As I think about this it brings to mind several stories I have heard recently. A news story about a family who had a child born with many issues stuck with me. They had been in and out of hospitals most of the time since the baby had been born. As the story unfolded it turned from the hardship of his youth to the triumph of his adulthood. While any number of things had happened along the way that many would consider setbacks, this young man saw those moments as challenges to overcome. Every time someone said he would never do something, he took it as a personal challenge. The best line from this story came from the young man's father. He explained that this was not the life he would have planned for himself, but looking back he wouldn't change it. A second story had a similar impact on me; I posted a link to that video on our Facebook page. A family tells the story of their son's life, the life of a young man born without arms. This young man is matter of fact about his life and his determination. He confidently asserts that there's nothing he can't do in life. There are just things he hasn't done yet.
Over the last fifteen years I have had the wonderful pleasure of meeting many people who are doing wonderful work with and on behalf of those with special needs. Many of them are working in very unique ways or areas to make life better for those with special needs. All of them speak of the vision they have or the experiences they themselves have had that gives them the drive to make a difference. These organizations are as unique as each person, and while their goals are different I have wondered if there is one common theme or statement which all of us are working on. Not a direct mission statement for each group but an over arching statement of the ultimate goal which we all have been uniquely gifted to address. I see this like the metaphor of many oars in the water rowing in the same direction. Is there something we can all state as the ultimate result of our work? It can’t be something small it has to be a goal, which we cannot reach on our own, it has to be something that even with all of us working together, still requires God’s intervention to accomplish.
The difficultly in developing this goal, may be the very diversity of the people we serve. For example we have created Sunday school classes for every age in our church, our church serves nursery to adults every week. Despite having these programs there are those in our church who don’t want their family members in our classes. They come every week and sit in the service or out in the lobby viewing area or continue to work with the youth department to have their child go to the standard Sunday school options. I have felt a twinge of hurt at times as they pass our room knowing we want to serve them, but I also need to understand that involvement in our program is not the ultimate goal. Having a different classroom to many, could be only a stopgap measure on the road to an ultimately better scenario.
It was one of those nights.While the family slept, I decided to take advantage of the silence and get some work done.In the midst of my efforts, I turned on the television and stumbled across a movie from the 1995:Mr. Holland’s Opus.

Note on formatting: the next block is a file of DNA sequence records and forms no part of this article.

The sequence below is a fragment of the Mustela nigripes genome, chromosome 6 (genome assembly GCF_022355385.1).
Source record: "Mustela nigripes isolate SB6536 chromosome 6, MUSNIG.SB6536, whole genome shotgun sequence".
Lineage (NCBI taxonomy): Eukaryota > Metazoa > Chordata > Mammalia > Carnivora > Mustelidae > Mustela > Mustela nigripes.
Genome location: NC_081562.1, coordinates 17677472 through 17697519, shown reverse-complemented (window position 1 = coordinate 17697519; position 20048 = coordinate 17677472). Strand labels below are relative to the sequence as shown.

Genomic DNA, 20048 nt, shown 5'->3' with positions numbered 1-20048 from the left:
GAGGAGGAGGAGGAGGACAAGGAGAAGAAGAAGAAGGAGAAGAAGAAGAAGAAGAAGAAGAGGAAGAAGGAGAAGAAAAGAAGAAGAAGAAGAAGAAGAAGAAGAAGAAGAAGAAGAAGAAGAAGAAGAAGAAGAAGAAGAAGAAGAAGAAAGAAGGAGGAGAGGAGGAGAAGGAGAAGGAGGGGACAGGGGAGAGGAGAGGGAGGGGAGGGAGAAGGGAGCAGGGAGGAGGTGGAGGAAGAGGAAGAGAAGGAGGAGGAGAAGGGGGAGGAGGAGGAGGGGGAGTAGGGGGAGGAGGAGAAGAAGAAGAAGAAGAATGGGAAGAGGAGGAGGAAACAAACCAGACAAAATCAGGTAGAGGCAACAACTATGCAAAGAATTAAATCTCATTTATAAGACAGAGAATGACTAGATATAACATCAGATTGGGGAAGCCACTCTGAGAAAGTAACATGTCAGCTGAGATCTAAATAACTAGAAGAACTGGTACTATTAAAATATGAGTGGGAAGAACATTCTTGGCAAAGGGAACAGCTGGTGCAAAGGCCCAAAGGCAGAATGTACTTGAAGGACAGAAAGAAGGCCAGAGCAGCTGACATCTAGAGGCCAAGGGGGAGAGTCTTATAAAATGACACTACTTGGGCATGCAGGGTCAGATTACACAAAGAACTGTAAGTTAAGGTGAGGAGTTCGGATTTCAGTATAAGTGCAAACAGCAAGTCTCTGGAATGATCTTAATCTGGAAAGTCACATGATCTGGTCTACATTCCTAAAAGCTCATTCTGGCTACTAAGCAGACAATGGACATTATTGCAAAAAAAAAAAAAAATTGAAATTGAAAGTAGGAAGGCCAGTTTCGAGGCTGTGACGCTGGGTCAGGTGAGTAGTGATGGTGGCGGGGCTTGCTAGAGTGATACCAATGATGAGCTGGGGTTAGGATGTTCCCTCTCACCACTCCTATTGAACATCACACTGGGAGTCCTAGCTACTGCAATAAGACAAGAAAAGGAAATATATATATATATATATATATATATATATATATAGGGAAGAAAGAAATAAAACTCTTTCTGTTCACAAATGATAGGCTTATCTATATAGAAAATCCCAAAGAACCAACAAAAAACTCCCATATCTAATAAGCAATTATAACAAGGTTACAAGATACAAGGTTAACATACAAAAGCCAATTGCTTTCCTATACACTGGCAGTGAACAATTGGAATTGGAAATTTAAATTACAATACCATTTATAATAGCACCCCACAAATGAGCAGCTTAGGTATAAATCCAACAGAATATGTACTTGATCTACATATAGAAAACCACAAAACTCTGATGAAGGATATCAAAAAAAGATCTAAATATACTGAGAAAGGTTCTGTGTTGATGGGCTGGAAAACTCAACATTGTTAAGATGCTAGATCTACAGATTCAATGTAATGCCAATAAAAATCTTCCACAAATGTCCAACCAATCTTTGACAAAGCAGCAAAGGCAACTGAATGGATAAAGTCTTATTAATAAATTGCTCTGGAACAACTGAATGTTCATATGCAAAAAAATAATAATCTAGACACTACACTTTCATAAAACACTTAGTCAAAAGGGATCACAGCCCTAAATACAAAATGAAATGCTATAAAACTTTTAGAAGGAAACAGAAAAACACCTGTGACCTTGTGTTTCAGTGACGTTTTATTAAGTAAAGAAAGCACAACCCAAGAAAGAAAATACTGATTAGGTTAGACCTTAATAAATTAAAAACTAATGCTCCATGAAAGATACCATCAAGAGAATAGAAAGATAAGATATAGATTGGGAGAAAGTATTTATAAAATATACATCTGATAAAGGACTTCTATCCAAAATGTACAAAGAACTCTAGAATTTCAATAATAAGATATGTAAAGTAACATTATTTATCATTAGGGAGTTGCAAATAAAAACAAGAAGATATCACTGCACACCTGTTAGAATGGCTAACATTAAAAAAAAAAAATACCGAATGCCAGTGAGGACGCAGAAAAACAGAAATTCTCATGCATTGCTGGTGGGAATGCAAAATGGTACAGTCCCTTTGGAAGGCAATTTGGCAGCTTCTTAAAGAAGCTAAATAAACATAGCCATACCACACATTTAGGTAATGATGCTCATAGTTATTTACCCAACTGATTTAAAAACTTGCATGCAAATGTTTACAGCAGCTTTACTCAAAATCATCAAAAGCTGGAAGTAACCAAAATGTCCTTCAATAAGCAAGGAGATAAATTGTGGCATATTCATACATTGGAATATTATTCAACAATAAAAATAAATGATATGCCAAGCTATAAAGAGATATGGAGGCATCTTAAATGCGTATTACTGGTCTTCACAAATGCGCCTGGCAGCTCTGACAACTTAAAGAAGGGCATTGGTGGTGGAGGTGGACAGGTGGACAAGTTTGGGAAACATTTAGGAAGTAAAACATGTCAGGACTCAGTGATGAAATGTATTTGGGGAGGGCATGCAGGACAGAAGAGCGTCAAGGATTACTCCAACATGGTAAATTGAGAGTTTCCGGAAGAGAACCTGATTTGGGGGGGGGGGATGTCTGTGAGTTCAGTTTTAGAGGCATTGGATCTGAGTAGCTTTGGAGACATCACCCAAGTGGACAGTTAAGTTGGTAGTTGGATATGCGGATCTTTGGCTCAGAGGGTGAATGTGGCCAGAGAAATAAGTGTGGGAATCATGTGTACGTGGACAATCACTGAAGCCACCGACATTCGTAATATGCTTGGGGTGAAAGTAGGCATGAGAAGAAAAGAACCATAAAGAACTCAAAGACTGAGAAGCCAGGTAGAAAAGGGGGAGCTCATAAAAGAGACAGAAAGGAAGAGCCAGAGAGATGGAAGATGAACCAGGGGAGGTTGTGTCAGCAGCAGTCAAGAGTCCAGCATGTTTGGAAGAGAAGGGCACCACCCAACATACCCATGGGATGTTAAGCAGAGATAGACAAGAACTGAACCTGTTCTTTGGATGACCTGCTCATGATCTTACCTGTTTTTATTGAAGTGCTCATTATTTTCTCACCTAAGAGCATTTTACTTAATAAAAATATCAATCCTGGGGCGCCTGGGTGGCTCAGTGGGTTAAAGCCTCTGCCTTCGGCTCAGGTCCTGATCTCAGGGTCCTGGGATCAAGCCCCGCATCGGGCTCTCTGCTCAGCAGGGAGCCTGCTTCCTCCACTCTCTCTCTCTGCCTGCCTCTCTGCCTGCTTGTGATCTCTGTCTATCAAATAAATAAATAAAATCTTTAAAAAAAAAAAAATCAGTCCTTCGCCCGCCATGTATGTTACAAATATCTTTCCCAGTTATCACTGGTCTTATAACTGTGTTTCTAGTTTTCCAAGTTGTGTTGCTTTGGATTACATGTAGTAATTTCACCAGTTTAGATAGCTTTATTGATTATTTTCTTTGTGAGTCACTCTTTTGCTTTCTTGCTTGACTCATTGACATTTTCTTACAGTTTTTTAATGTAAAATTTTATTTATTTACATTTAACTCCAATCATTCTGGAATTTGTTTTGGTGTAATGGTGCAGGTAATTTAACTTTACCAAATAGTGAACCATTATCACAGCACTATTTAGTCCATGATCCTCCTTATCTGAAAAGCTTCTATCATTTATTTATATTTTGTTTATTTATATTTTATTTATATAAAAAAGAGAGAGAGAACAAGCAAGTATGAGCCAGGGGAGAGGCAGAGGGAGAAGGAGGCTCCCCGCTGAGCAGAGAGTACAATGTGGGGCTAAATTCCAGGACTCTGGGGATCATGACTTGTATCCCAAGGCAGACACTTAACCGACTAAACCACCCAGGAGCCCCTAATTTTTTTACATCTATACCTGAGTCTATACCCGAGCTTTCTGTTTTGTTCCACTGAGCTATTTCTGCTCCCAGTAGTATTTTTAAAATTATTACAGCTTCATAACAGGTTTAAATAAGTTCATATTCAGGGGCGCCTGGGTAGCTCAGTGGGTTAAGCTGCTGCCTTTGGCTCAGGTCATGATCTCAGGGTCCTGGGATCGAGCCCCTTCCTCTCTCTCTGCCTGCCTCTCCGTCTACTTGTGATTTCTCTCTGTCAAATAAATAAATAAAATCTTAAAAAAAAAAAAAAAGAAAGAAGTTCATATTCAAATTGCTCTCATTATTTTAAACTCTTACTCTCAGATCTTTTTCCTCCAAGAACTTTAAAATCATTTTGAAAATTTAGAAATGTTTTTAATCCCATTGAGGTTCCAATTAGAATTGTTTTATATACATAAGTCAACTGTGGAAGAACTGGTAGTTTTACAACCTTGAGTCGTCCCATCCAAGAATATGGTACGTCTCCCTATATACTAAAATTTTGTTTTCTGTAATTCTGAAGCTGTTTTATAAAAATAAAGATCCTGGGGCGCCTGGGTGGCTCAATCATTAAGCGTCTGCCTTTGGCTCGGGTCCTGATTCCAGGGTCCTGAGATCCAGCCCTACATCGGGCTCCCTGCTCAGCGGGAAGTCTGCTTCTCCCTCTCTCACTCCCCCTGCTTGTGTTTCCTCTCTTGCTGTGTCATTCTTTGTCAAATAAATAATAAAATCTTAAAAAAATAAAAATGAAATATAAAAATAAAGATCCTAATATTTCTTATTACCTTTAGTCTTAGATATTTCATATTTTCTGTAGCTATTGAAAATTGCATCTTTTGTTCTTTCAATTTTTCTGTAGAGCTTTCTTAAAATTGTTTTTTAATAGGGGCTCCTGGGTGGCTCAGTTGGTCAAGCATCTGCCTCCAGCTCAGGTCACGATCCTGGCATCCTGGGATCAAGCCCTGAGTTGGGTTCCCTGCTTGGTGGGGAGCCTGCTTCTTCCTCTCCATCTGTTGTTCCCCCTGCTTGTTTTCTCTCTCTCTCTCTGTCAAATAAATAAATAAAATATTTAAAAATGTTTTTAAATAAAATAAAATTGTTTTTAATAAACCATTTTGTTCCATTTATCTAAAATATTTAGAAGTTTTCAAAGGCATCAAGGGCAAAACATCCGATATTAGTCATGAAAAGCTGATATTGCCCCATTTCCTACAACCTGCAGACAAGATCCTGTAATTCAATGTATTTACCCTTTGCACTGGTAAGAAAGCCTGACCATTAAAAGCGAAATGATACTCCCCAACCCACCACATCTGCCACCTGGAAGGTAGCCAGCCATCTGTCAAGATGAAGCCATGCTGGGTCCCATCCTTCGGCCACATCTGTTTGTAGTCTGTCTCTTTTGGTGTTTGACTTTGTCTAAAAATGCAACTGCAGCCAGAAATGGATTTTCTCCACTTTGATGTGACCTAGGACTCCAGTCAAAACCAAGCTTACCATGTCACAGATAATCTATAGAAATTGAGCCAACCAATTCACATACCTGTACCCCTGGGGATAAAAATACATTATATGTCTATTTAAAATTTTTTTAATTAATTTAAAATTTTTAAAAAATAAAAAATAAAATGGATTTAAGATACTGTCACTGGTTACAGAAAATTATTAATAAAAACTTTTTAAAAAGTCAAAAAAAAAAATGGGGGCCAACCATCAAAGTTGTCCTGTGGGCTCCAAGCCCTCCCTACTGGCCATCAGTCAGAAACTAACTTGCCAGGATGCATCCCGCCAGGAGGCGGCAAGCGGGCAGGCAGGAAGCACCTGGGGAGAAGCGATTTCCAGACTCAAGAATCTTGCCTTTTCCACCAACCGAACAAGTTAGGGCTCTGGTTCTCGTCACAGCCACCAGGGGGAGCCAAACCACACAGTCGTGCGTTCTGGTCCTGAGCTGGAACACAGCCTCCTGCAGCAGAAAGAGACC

Have you seen it?It’s always interesting to watch something a second time – especially when your personal circumstances have changed since your initial viewing.You often pick up on things that may have once gone right over your head.
Especially if you’re seeing something a second time for the first time as a parent of a child with special needs.
If you’re not familiar with the film, it featured Richard Dreyfuss playing the role of a newly married musician with a dream of being a great American composer. He wants to get off the road and concentrate on composition, so he takes a job as a high school music teacher.
As often happens, his job begins taking up more of his time than he wants to give. He becomes frustrated.His grand plan is being ruined!Then his wife gets pregnant and the pressures really start to mount.
Time and time again, he tries to keep his dream alive, but the job and his family demand all of him and the dream appears to be slipping away.
So, like many fathers, he begins to fantasize that he’ll be able to see the fulfillment of his dashed dreams in the life if his growing child.He even names the son after his favorite musician - just to be sure there’s no mistake what his life will hold.
I recently came across an article about a family that had made what many consider to be dramatically controversial decisions about their daughter. Young Ashley is severely disabled. According to her parents, in an effort to improve her care and protect her in the years to come, they authorized a hysterectomy and also removed her breast buds and appendix. This all happened three years ago. They also currently have her on high doses of estrogen to minimize physical growth. It is estimated she will grow to be about 4’ 5” tall at full maturity.
[See story http://www.foxnews.com/story/0,2933,241279,00.html]
The reason this came up now is that the doctors involved wrote a paper about it for a medical journal. Predictably, reaction has been passionate and mixed. So much was said about this that the parents finally wrote a response and posted it on the internet.